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Russian gunboat Korietz

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Title: Russian gunboat Korietz  
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Subject: Russo-Japanese War, Ships of the Imperial Russian Navy, Uryū Sotokichi
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Russian gunboat Korietz

Russian gunboat Korietz
Russian Naval EnsignRussian Empire
Name: Korietz
Builder: Bergsund Mekaniksa, Stockholm, Sweden
Laid down: December 1885
Launched: August 7, 1886
Commissioned: 1888
Decommissioned: 1904
Fate: Blown up after the Battle of Chemulpo Bay
General characteristics
Class & type: gunboat
Displacement: 1,334 long tons (1,355 t)
Length: 66.3 m (218 ft)
Beam: 10.7 m (35 ft)
Draught: 3.5 m (11 ft)
Propulsion: Sails, horizontal one shaft double expansion steam engine
Speed: 13.5 knots (25.0 km/h; 15.5 mph)
Range: 2,850 nmi (5,280 km) at 8 kn (15 km/h)
Complement: 12 officers and 162 sailors
  • 2 х 203 mm (8.0 in),
  • 1 х 152 mm (6.0 in)
  • 4 х 9 pdrs
  • 4 × 37 mm (1.5 in)
  • 1 × 64 mm (2.5 in)
  • 1х 381 mm (15.0 in) torpedo tube
The Russian gunboat Korietz is blown up at Chemulpo

Korietz (Russian: Кореец, Koreyets; literally meaning "Korean person") was a gunboat in Russian Imperial Navy. She was the lead vessel in a class of nine ships in her class (including the Mandzhur and Khivinets served on the Baltic, Donets, Zaporozhets, Kubanets, Terets, Uralets and Chernomorets on the Black Sea.) The etymology of the names of this class of ships was: Korietz is a Russian word for "Korean man", Mandzhur - "Manchuria man", Khivinets - "Khiva man", Donets - "Don Cossack" (literally "Cossack from Don"), Kubanets - "Kuban Cossack" ("Kuban man"), Terets - "Terek Cossack" ("Terek man"), Uralets - "Ural Cossack" ("Ural man"), Chernomorets - "Black Sea man" and Zaporozhets - "Zaporozhian Cossack".

Operational history

Korietz was laid down in Stockholm, Sweden at the Bergsund Mekaniksa shipyards in December 1885, launched on August 7, 1886, and commissioned in 1888.

Assigned to service with the Russian Pacific Fleet in 1895, she was a frequent visitor to ports in Korea, Japan and northern China. During the Boxer Rebellion, she participated in the Eight-Nation Alliance attack on Taku Forts in June 1900. During this battle, she was hit six times by shells fired by the Chinese defenders, and suffered nine crewmen killed and 20 wounded.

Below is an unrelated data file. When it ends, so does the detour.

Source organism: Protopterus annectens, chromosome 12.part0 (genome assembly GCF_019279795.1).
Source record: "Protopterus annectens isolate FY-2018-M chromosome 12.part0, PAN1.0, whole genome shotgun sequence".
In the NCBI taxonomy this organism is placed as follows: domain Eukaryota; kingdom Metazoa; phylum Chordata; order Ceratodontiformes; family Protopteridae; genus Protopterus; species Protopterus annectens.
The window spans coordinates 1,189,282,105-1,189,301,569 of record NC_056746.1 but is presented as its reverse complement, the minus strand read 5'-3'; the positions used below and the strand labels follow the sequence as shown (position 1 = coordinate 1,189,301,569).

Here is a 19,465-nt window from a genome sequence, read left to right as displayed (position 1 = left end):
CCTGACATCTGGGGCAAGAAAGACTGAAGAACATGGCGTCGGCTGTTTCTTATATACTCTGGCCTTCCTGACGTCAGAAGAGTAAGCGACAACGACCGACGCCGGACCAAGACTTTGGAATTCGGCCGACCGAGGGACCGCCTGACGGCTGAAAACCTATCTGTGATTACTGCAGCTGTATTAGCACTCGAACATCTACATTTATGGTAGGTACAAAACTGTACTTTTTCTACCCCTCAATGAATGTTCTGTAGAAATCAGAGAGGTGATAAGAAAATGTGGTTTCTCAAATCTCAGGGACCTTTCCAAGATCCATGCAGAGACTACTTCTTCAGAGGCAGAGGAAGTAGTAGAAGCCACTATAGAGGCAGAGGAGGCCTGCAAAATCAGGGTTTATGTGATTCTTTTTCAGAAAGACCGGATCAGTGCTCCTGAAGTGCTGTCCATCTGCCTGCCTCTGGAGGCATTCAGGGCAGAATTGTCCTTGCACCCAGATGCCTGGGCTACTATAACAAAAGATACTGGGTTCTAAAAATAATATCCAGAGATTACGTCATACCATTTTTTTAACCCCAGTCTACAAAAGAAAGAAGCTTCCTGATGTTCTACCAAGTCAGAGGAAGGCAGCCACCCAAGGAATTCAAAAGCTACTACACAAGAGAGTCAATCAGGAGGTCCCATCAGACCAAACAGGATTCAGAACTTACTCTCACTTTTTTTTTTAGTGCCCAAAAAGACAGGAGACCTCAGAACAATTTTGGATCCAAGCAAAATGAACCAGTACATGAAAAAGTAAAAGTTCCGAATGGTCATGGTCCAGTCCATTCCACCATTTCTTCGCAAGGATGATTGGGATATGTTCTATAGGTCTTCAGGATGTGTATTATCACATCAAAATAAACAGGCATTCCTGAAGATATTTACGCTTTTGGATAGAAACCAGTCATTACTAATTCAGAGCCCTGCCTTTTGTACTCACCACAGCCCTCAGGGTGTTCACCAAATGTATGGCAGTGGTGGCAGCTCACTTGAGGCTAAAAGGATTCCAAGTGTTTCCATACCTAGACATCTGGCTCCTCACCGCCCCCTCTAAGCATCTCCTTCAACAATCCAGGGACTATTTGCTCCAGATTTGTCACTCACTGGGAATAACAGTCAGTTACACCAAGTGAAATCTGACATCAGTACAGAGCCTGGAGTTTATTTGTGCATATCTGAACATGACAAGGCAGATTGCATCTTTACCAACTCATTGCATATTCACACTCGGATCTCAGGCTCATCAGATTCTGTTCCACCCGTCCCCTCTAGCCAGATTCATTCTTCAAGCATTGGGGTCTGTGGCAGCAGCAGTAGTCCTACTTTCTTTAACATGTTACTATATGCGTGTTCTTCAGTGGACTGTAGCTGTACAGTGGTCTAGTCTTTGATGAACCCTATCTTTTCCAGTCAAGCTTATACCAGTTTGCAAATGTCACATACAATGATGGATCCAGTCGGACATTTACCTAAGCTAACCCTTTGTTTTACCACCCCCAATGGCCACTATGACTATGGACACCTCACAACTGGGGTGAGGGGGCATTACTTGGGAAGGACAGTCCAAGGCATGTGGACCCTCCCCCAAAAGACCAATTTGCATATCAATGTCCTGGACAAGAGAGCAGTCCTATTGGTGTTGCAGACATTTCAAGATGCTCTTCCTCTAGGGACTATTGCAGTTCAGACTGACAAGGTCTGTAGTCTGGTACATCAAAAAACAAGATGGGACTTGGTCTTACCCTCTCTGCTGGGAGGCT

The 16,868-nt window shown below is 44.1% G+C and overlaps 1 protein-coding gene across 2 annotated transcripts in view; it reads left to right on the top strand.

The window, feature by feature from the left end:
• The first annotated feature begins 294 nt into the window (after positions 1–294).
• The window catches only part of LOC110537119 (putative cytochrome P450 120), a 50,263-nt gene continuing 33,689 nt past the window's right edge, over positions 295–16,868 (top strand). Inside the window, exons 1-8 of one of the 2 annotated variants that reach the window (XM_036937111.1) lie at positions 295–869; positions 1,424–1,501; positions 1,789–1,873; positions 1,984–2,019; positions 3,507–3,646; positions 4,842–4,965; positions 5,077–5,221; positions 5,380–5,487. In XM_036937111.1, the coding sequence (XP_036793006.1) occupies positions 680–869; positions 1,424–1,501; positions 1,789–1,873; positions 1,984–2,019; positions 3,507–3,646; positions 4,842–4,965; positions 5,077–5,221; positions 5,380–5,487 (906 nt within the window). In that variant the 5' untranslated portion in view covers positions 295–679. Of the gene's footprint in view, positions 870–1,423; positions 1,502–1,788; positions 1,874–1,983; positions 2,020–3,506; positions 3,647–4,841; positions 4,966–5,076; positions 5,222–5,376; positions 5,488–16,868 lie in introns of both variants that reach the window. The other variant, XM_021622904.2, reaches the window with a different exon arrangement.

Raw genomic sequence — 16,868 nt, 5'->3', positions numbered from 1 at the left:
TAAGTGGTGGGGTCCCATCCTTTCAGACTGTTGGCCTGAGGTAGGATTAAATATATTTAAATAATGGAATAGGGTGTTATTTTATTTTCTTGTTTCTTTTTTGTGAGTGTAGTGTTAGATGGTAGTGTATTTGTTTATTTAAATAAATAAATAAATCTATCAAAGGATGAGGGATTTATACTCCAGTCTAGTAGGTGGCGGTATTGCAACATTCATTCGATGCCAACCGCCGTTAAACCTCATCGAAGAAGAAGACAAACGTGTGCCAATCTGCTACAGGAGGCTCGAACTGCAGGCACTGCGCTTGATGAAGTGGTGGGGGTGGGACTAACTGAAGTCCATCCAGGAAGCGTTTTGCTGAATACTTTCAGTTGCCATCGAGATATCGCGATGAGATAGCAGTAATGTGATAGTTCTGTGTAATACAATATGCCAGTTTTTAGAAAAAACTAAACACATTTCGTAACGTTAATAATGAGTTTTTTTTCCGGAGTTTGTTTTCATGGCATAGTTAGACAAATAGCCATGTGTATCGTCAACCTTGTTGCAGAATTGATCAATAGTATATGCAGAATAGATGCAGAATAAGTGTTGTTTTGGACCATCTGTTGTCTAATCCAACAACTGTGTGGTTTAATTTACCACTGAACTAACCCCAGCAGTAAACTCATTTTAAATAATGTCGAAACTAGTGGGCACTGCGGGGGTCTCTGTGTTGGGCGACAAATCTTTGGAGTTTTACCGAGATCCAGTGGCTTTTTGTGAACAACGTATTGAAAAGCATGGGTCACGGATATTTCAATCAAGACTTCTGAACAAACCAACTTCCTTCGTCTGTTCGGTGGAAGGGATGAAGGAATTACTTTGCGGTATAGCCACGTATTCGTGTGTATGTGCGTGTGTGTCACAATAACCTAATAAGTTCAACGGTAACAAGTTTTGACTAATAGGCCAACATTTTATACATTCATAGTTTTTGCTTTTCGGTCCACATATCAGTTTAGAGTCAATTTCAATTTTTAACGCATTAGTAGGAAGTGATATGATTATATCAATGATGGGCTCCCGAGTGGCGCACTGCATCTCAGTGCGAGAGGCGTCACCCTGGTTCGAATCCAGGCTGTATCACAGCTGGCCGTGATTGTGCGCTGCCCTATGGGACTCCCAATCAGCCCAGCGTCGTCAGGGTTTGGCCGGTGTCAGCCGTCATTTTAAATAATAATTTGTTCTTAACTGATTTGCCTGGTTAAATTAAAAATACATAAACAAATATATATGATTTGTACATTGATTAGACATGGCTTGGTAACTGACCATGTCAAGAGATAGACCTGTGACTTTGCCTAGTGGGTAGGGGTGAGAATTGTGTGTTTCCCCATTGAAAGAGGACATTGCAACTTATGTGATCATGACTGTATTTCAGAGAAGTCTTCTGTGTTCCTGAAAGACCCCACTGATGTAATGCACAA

Together with the cruiser Varyag, Korietz was dispatched from Port Arthur to the main Korean port of Chemulpo (modern-day Incheon) in early 1904 to protect Russian interests, as diplomatic tensions continued to increase between Russia and the Empire of Japan. After the Russian transport Sungari arrived at Chemulpo on 7 February 1904, reporting the sighting of a large Japanese force approaching, Korietz (under the command of G. P. Belyaev) was ordered to return to Port Arthur to report and request instructions. In the early morning of 8 February 1904, Korietz spotted Chiyoda outside the Chemulpo roadstead, and mistaking it for a fellow Russian ship, loaded its guns for a salute. On closing in, the crew of the Korietz realized their mistake and in the ensuing confusion the guns were discharged. Chiyoda responded by launching a torpedo. Both sides missed, but this was the first actual exchange of fire in the Russo-Japanese War, and it is highly unclear which side actually opened fire first. Korietz retreated back to Chemulpo harbor.[1]

In the subsequent Order of St. George (4th class), the highest military decoration of the Russian Empire.

After the end of the Russo-Japanese War, the wreckage of Korietz was raised by Japanese engineers, and scrapped.

Second gunboat

There was a second gunboat named Korietz, laid down in 1906 at the Putilov Plant in Saint Petersburg, Russia. She was of the Gilyak class. At the end of the First World War she participated in the Battle of Moon Sound, but was blown up by her crew on August 8, 1915 in to avoid having to be surrendered to German forces.


A Grisha III class corvette Koreyets of modern Russian Navy was named after Korietz gunboat, by the request of the Association of Koreans in Russia. [2]


  1. ^
  2. ^ "Малый противолодочный корабль МПК-17 (ТОФ) получил имя "Усть-Илимск""

External links

  • Encyclopedia article for Korietz
  • New York Times 1904 article about the Battle of Chemulpo Bay
  • Taku Forts May-June 1900
  • (Italian)
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